"My primary concern is the lack of available credit across the spectrum," he said. "We are forecasting an economic recovery in the middle of next year, but the one thing that could go wrong with that forecast is if the availability of credit stays where it is or gets worse."

Another concern is that debt is piling up with negative consequences. "The Fed is trying to prevent the bubble from bursting by keeping the forces of credit exuberance alive," Barton Biggs, chief global strategist at Morgan Stanley, wrote to investors earlier this month. "The trouble is, although it may work in the short run, in the long run the debt burden will be bigger and the adjustment process more painful."

To be sure, some of the new debt is being used to retire commercial paper. But companies are taking on more than they needed to accomplish that goal.

The longer-term money they are borrowing is more expensive than the commercial paper, even if it is cheaper than it has been in a long time. The spread, or the difference in interest rates on Treasuries and corporate bonds, has generally widened since Sept. 11, although not across the board.

"There is a cost factor involved, but we try to minimize that," said David Moore, manager of fixed-income investor relations at Ford Credit, which accounted for the bulk of the $9.4 billion that Ford borrowed last month. "We're mindful of our liquidity and want to make sure we ensure it."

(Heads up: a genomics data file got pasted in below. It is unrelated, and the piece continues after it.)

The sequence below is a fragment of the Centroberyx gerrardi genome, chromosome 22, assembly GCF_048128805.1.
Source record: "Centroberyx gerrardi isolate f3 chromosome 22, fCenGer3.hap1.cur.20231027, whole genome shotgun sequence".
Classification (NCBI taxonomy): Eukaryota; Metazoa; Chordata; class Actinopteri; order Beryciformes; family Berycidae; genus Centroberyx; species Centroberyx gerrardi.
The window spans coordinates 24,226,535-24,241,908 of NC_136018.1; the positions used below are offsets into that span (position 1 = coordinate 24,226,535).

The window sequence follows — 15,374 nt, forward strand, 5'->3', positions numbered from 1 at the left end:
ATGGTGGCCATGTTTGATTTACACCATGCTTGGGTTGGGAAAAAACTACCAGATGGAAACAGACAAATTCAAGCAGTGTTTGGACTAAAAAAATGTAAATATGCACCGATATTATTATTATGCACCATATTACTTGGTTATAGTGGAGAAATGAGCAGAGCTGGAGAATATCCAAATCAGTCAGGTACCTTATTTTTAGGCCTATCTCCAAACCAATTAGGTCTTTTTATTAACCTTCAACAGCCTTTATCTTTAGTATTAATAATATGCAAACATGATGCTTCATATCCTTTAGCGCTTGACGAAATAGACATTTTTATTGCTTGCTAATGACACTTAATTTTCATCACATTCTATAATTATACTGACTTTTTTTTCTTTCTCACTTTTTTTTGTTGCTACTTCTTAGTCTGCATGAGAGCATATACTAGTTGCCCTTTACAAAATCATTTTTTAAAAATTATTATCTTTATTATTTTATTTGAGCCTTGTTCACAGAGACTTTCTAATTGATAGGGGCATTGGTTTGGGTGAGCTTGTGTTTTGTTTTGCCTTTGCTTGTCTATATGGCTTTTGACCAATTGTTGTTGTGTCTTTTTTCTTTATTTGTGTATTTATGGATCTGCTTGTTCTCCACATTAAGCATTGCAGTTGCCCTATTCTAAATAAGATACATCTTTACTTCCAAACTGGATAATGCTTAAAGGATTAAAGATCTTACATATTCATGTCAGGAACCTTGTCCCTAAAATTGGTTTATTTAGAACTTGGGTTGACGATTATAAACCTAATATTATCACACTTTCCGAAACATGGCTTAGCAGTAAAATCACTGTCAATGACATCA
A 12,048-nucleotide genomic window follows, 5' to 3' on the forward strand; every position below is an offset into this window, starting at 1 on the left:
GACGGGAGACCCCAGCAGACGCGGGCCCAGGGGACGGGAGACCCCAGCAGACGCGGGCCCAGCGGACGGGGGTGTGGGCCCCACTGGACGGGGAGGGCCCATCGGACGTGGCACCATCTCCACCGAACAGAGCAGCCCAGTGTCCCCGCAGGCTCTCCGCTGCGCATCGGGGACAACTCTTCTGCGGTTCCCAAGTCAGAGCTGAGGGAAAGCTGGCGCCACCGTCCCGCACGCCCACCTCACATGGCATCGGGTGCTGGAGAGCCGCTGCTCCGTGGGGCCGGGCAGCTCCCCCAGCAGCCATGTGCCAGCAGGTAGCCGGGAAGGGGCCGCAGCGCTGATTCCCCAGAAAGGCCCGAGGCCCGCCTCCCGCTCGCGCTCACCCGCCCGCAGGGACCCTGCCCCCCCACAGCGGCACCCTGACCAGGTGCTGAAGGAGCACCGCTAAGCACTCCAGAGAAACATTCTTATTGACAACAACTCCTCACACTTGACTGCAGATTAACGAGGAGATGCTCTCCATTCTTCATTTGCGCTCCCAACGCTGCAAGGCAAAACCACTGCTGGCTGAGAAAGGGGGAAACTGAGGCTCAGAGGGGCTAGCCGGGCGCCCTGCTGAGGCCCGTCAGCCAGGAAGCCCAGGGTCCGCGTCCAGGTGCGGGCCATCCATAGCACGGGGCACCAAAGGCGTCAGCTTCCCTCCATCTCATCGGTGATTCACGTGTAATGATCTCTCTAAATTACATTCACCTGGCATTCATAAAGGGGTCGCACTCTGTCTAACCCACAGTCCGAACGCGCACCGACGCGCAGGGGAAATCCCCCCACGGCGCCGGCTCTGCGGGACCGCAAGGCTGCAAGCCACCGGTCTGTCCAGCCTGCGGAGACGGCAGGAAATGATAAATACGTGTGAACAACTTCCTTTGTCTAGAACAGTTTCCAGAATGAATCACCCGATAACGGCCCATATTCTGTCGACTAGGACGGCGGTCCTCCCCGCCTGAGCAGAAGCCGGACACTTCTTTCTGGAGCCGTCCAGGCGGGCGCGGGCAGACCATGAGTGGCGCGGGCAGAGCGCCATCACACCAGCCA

Like many of the companies issuing debt, Ford is curbing its dependence on the commercial paper market. For the year through Oct. 16, Ford had cut the amount of paper it had outstanding by almost 60 percent to $17 billion. "That puts us in a very good position given our rating," said Moore, who was one of the few executives willing to discuss his company's strategy.

Ford, like a host of other companies, has had its credit ratings cut. Many buyers of commercial paper, like money market funds, lend to only the highest-rated companies. So far this year, Standard & Poor's has knocked 57 companies out of the top ratings for commercial paper, compared with 49 last year.

Total outstanding commercial paper has fallen 30 percent this year, according to Diane Vazza, head of global financial investment research at Standard & Poor's, thanks to those downgrades and to great caution among investors. "We've seen some issuers driven out of the market," Vazza said.